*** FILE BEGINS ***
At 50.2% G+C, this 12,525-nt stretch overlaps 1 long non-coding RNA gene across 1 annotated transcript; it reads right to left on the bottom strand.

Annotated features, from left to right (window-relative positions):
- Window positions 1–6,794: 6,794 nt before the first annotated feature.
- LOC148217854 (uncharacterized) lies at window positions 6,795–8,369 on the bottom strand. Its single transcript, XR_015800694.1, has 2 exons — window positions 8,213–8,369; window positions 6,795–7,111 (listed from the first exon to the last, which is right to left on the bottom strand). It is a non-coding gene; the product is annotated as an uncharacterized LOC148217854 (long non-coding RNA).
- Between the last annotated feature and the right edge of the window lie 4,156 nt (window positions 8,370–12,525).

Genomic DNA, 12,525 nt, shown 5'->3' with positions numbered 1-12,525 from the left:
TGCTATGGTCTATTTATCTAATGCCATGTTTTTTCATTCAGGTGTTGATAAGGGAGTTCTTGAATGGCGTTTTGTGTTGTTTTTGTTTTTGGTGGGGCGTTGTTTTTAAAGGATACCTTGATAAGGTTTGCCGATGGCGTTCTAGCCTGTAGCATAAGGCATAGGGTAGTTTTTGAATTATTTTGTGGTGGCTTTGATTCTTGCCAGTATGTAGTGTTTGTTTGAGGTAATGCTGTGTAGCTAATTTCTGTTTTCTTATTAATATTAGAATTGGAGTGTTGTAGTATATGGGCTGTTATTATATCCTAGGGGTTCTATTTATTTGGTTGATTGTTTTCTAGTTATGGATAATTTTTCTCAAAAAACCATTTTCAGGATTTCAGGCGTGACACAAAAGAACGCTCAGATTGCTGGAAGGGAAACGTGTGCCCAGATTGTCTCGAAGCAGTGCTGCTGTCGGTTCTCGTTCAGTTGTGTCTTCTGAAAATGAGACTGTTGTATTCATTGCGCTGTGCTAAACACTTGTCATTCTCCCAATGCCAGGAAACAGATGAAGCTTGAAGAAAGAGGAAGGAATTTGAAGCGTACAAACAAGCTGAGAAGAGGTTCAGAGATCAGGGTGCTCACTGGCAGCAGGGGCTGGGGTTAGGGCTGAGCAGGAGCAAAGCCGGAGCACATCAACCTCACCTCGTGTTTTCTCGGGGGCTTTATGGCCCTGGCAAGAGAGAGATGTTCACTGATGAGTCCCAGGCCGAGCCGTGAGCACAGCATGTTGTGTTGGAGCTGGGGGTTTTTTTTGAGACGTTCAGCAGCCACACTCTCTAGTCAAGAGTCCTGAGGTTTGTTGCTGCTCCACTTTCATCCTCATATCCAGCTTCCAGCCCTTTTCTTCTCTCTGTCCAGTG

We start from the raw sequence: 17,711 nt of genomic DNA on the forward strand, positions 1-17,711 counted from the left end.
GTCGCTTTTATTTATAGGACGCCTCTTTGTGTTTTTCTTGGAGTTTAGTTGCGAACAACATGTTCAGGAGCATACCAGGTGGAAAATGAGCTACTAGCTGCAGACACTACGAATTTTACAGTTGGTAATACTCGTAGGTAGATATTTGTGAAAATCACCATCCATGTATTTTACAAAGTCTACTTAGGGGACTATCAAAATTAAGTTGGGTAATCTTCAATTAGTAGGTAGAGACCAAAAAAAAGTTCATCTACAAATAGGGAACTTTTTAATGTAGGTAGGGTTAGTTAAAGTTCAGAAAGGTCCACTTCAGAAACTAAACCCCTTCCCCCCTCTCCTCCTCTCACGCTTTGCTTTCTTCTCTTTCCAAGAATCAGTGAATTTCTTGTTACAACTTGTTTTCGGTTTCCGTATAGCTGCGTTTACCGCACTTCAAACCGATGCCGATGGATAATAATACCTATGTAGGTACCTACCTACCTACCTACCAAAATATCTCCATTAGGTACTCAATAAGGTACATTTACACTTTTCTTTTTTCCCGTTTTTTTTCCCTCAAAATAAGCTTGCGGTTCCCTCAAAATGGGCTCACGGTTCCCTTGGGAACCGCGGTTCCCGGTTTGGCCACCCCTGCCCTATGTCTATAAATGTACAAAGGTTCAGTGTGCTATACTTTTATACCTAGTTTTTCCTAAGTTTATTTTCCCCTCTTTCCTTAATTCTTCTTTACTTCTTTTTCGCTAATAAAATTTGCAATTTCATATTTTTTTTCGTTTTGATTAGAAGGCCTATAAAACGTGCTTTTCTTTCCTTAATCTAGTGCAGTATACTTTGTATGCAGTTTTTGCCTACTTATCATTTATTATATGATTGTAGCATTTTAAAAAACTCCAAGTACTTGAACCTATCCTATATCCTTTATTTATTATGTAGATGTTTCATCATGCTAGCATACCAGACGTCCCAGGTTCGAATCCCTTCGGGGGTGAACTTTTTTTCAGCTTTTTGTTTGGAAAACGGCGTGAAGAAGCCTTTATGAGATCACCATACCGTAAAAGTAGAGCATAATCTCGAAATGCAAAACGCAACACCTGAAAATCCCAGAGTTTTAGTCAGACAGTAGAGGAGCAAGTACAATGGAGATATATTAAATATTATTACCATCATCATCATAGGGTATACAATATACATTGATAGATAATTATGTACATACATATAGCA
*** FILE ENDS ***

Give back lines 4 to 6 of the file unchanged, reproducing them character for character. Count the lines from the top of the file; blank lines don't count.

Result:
- LOC148217854 (uncharacterized) lies at window positions 6,795–8,369 on the bottom strand. Its single transcript, XR_015800694.1, has 2 exons — window positions 8,213–8,369; window positions 6,795–7,111 (listed from the first exon to the last, which is right to left on the bottom strand). It is a non-coding gene; the product is annotated as an uncharacterized LOC148217854 (long non-coding RNA).
- Between the last annotated feature and the right edge of the window lie 4,156 nt (window positions 8,370–12,525).

Genomic DNA, 12,525 nt, shown 5'->3' with positions numbered 1-12,525 from the left: